My Watermark is the St. Lawrence River, Ontario.
Attempting to isolate a single memory relating to my love of water is a somewhat arduously torturous task, because my happiest memories are almost all comprised of being surrounded by, immersed in, exploring, and playing in, water; the location of my Watermark, however is an absurdly easy choice: The Saint Lawrence River.
I spent hours upon hours every day for three months a year for my entire childhood swimming in the Saint Lawrence River, which began just a few feet from the steps of the front porch of my cottage. I would occasionally swim in Lake Ontario as well, at the point where it met the river. Although, I preferred the wild wandering, winding, seemingly unending, uncontrollable nature that is inherently characteristic of rivers, and particularly the Saint Lawrence, to the seemingly closed-off nature that is inherent to lakes; I liked feeling unconstricted; I liked feeling like nothing could hold onto me, and that the flowing current of the river never tried to. It would wrap me in its’ comforting embrace, providing me with a sense of safety and security, but never tried to restrain me, and would gently send me on to the next adventure that I could experience in its’ depths.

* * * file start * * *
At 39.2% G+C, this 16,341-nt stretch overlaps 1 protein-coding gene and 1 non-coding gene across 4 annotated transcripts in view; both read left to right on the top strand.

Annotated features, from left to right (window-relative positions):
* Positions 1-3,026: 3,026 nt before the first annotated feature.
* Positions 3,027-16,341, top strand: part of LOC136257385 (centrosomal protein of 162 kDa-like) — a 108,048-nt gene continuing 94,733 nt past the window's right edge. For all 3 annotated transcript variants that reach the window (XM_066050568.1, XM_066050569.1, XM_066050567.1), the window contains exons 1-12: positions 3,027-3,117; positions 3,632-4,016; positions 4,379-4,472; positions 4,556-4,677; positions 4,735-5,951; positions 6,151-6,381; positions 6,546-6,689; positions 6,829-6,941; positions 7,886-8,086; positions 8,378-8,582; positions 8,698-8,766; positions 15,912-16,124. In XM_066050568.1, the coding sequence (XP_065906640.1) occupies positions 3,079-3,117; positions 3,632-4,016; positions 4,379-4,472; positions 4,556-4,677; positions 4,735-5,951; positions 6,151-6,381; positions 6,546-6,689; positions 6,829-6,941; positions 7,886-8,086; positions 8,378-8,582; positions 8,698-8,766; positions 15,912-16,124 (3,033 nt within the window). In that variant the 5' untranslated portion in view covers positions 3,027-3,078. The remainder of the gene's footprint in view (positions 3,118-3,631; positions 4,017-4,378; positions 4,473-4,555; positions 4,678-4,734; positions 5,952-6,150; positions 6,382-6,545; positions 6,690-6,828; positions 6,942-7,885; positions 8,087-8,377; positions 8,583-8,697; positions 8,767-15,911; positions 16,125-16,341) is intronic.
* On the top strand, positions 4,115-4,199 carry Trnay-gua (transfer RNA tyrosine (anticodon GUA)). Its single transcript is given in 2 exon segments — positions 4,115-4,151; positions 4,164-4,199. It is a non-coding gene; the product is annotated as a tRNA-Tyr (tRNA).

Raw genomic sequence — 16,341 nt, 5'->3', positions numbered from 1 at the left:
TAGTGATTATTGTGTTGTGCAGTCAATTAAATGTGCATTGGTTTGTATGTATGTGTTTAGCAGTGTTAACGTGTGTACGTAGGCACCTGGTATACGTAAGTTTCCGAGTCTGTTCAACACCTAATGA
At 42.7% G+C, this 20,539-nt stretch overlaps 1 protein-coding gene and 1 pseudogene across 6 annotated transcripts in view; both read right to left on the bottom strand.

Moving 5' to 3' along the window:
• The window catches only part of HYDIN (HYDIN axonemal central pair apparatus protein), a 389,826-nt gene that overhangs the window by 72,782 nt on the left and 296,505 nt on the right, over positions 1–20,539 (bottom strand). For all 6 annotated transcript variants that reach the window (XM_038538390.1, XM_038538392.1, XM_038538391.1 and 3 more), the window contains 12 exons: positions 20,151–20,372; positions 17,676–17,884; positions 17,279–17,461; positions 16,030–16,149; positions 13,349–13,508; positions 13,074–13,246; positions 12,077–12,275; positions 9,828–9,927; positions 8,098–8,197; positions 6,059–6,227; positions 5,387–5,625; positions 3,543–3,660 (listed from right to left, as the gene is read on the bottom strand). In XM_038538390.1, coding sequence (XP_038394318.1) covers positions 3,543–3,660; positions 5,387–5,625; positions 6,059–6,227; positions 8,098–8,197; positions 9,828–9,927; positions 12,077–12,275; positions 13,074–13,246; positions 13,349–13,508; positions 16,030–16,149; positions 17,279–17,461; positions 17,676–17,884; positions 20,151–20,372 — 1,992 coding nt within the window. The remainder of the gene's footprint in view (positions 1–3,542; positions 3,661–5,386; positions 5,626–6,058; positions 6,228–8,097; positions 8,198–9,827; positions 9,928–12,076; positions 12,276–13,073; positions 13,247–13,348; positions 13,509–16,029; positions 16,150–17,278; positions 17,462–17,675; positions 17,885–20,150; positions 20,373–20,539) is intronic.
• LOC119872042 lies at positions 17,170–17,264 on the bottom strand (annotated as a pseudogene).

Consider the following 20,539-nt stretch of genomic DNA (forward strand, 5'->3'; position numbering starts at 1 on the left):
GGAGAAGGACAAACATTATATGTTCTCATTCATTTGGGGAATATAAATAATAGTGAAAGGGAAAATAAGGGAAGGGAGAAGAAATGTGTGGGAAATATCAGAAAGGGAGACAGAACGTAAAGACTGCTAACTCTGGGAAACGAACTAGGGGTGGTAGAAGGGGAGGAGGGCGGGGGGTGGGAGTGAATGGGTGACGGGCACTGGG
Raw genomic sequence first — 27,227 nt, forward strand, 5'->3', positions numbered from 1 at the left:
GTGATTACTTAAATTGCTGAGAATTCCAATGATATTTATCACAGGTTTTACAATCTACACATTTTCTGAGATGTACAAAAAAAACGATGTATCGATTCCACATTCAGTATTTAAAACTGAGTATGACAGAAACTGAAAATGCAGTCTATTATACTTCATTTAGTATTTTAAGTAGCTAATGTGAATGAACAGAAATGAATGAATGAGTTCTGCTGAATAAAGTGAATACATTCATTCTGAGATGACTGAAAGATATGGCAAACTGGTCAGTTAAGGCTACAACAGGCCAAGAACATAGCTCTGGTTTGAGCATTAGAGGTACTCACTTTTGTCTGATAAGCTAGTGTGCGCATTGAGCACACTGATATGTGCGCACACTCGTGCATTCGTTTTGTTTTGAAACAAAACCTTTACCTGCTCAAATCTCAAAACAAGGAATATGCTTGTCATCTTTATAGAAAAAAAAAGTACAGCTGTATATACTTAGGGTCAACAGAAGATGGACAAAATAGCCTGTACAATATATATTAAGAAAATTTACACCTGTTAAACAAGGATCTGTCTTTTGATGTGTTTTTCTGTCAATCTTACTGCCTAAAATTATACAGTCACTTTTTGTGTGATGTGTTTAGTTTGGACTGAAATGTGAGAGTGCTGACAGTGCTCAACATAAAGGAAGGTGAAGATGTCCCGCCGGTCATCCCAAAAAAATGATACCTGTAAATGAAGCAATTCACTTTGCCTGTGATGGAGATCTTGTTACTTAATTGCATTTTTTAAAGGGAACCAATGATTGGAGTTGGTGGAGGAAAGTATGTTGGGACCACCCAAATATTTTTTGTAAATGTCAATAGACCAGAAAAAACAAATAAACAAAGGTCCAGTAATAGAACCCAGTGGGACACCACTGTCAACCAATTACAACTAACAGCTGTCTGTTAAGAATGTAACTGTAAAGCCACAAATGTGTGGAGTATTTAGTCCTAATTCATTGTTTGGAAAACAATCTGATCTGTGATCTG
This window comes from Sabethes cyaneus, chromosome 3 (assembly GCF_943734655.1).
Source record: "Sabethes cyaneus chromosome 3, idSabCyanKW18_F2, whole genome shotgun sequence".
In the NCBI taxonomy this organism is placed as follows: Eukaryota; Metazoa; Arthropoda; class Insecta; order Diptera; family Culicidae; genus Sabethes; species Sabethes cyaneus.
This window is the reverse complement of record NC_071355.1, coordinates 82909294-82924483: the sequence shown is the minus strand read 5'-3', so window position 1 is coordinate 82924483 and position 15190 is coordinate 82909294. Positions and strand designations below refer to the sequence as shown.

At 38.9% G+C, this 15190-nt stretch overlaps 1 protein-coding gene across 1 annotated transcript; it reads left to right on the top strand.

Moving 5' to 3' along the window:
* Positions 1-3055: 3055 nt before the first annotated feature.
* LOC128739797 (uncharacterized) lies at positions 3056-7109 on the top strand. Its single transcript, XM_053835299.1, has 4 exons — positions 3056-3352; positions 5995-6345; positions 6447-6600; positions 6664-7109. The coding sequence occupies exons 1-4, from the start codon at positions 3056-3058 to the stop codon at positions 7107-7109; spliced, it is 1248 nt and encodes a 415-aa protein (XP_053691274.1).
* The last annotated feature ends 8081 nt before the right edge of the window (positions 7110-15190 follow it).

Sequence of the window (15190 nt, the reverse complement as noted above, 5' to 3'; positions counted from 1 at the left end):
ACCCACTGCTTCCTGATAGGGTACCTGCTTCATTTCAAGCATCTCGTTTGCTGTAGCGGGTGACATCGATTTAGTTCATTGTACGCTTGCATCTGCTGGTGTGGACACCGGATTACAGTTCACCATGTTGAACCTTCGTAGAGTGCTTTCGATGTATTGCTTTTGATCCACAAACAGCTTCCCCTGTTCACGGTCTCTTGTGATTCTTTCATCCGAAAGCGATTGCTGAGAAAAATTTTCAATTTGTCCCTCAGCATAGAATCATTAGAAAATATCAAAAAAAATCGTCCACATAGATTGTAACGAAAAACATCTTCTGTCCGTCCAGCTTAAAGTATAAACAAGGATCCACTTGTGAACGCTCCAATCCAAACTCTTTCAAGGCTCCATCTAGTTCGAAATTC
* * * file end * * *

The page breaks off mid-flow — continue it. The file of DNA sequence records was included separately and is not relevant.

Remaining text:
I would float down the river on my back, wherever the current deemed it appropriate to take me, whilst basking in the dichotomously heavenly feeling of the cool water running through my limbs, and the warm sun kissing my face, then would flip around to dive into the deep, dark depths to search the too oft-unexplored wonderland that I was certain held hidden worlds, stories about which I hoped would be whispered to me by the fish.
My favourite water-based memories have to include my Great Aunt Margie, because she is the woman who really taught me how to swim, and without her guidance, I may not have fallen so deeply for the Saint Lawrence River. I’d been placed in the water weeks after I had been born (a benefit of being a June baby), and I constantly splashed around in the waves—these are some my earliest memories—but when I was old enough to be properly taught, my Aunt Margie, who was a historian, and consequently inherently a teacher, took it upon herself to, with a firm, but gentle hand, teach me the fundamental techniques of swimming. But she bestowed an even greater gift upon me, in giving me the confidence to thrive in the water, as well as the respect for it’s power, and the sheer love of it. The water would become a home in which I’d find myself more comfortable, and happier in, than on land…and then she would toss me a candy cigarette to reward me for a job well done.
I am now, unfortunately, bed-ridden, and the touch of anything, including water, is excruciating, and the personal loss is devastating, but it will be nothing compared to the loss that we will collectively, as humanity, feel, if we don’t protect our watersheds. We float in the water of our memories, and in them find respite and peace.
“Water does not resist. Water flows. When you plunge your hand into it, all you feel is a caress. Water is not a solid wall, it will not stop you. But water always goes where it wants to go, and nothing in the end can stand against it." —Margaret Atwood, The Penelopiad